The interest in plants, microorganisms and other non-human species was also visible in the exhibition ‘Insurgency of Life’ at e-flux in New York, where the funghi Isaria sinclairii was cultivated in a stainless steel pool. Isaria sinclairii is normally used as the active ingredient in the medicine Gilenya, taken for Multiple Sclerosis, which Jakob Senneby of Goldin+Senneby has suffered from since 1999. The pool was exhibited together with Lucas Cranach the Elder’s painting ‘Fountain of Youth’ from 1546, where elderly people descend into a rectangular pool to re-achieve their youth in a forest and mountain landscape. Together with this, there were also car-like lego robots carrying around smartphones counting the “steps” this machine took.

In her brilliant e-flux essay on this exhibition, ’What Is Wrong with My Nose: From Gogol and Freud to Goldin+Senneby (via Haraway)’, the curator Maria Lind writes that Senneby participated in a survey by the medicine company Novartis, to study the effect of the first MS treatment for oral consumption at home—a possibly dangerous task that the artist was not compensated for. The false-stepping lego robots in the exhibition were meant to trick medical companies, who are constantly trying to harvest data to achieve information from our bodies without paying for it (and transforming this data into medicine and care in a profit-driven sector).

Goldin+Senneby: ‘Insurgency of Life (Lego Pedometer Cheating Machine),’ 2019, installed at e-flux, New York, 2019 // Courtesy of the artists and NOME Berlin, photo by Gustavo Murillo Fernández-Valdés

Lind finds something deeply personal, intimate and bodily in these new works by Goldin+Senneby. She suggests that the duo, by consciously leaving out what they are thematising (namely, the body itself), underlines how we are constantly reconfigured by outside forces perforating our flesh, such as the market economy, medical experimentation and algorithms both controlling and achieving information from us. While commenting on the habitual outsourcing of artistic labour by Goldin+Senneby, Lind notes that something has happened: “While they [G+S] still outsource many tasks, with time, their service providers have become more like collaborators.”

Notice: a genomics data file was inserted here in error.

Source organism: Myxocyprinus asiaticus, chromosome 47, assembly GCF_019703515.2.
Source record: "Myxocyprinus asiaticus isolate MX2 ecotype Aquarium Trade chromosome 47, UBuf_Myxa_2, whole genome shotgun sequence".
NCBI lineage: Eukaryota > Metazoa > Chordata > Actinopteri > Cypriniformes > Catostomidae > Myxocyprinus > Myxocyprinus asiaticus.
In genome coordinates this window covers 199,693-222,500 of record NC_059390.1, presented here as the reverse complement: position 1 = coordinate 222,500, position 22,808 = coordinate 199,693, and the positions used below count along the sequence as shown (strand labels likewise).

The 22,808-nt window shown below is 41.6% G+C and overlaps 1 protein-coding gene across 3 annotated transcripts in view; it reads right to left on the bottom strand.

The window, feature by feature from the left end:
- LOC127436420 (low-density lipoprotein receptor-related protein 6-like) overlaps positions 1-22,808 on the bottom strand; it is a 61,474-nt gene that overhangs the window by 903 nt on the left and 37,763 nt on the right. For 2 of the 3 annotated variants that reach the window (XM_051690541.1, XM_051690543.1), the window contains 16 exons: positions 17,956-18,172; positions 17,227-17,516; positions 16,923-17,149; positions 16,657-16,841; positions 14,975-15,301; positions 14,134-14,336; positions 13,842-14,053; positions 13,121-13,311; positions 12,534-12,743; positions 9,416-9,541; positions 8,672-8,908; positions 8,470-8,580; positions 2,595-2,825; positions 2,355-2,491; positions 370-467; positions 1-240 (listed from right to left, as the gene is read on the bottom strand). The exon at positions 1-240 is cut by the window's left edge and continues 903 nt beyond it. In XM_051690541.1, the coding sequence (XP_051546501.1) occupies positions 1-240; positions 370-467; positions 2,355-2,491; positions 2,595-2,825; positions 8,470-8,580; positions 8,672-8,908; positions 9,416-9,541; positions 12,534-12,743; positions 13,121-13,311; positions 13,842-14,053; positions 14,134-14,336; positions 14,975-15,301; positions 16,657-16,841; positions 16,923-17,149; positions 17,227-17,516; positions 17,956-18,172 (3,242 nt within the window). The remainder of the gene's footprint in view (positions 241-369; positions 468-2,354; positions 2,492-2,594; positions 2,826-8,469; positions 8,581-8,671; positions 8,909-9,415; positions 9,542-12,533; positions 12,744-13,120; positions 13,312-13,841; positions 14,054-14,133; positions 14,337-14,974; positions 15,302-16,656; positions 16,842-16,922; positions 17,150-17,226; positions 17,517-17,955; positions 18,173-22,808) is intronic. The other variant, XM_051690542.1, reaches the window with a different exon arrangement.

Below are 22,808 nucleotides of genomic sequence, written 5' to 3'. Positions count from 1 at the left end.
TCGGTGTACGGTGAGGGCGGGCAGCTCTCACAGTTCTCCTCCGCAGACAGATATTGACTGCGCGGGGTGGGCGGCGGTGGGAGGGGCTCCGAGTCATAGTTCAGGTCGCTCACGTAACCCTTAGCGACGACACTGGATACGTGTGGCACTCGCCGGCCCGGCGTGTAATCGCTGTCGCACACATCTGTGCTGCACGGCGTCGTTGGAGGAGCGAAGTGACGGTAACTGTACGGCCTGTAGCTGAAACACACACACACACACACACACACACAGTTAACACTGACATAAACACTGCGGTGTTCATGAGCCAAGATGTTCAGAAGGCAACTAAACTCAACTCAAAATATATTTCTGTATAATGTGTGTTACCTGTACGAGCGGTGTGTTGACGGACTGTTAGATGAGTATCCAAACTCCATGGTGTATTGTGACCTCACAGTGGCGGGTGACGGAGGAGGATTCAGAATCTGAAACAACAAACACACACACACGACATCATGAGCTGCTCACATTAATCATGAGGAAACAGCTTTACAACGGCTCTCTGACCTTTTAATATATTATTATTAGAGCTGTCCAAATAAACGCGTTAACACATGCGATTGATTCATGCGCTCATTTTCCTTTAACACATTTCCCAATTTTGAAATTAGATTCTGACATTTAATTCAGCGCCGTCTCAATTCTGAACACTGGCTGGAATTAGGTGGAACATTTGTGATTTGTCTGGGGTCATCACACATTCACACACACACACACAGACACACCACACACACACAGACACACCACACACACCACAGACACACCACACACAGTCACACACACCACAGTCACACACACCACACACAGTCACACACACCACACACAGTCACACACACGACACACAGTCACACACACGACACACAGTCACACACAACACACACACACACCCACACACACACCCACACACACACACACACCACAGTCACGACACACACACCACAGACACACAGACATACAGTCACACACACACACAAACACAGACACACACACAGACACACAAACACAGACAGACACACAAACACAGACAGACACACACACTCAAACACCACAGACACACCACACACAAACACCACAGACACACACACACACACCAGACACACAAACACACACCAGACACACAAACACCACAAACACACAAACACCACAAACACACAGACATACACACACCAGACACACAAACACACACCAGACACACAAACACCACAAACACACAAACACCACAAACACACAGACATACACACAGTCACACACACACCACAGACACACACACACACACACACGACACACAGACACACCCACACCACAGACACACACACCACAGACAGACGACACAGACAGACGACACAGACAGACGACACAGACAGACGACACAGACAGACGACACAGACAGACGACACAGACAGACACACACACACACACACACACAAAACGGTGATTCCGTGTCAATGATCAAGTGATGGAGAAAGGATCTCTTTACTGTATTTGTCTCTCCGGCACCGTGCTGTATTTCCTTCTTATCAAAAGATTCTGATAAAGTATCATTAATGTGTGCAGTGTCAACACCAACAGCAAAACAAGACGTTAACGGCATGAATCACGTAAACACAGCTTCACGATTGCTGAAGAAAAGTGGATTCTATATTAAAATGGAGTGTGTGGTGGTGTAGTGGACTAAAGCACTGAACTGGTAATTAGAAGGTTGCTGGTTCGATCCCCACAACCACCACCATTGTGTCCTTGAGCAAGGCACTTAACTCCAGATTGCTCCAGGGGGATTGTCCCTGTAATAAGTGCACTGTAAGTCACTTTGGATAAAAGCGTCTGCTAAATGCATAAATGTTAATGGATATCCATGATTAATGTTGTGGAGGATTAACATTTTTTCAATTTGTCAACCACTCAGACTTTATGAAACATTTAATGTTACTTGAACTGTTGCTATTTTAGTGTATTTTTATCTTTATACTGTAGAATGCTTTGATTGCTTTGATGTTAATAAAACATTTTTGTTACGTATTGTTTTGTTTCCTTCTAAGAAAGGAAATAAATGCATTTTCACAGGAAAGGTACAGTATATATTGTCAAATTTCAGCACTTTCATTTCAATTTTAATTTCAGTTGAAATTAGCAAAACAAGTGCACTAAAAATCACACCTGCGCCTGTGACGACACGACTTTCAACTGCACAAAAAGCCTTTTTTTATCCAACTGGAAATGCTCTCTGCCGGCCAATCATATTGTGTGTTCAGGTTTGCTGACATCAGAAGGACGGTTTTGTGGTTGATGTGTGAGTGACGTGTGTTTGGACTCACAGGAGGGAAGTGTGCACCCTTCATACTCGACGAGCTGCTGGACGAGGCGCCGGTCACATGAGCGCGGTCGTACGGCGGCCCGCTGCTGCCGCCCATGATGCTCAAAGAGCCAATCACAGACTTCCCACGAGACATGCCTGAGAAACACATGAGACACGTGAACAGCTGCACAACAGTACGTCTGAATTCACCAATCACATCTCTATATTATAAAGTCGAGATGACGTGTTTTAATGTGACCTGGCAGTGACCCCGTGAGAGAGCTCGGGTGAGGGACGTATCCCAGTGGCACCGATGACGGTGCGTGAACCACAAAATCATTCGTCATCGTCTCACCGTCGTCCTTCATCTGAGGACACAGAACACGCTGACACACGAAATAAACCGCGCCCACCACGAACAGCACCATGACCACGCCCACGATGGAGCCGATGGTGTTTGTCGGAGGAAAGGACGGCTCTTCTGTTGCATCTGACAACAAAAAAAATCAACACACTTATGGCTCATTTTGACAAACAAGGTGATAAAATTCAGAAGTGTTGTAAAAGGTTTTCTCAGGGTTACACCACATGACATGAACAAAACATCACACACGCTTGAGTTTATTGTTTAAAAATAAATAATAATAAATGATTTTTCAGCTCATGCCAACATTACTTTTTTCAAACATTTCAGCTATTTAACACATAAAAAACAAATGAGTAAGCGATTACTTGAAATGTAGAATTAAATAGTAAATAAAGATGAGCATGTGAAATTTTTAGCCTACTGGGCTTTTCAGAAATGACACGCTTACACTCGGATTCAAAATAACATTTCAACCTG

What I find appealing in these new works by Goldin+Senneby is that they do not rely as much on irony and mimicry, as on lack and fragility. The duo, in these recent pieces, leaves the conceptually illustrative behind, to instead explore the expressive and affectively-charged.

Goldin+Senneby: ‘Insurgency of Life’ with Anna Heymowksa (set designer), Amanda Selinder (biohacker/artist), Ross McBee (biologist), Hans Hertz Lab (X-ray physics), 2019, installed at NOME, Berlin, 2021 // Photo by Billie Clarken

It’s easy to understand that the lonely spruce tree in the greenhouse, exposed to the world but kept alive by Frankenstein-like machinery, might not live such a happy life after all. Likewise, the introduction of companion species such as the Isaria sinclairii funghi is both a reminder of the unavoidable ecological backbone of human existence, and the extremely sad and cynical fact that these living creatures, as well as humans themselves, are nothing but exchangeable entities in the eyes of the market. Gone is the clever metaphorical or symbolic use of shiny corporate aesthetics or the witty metaphorical sculptures, and in its place we find a language that might just address a common grief, one that can hopefully lead to action.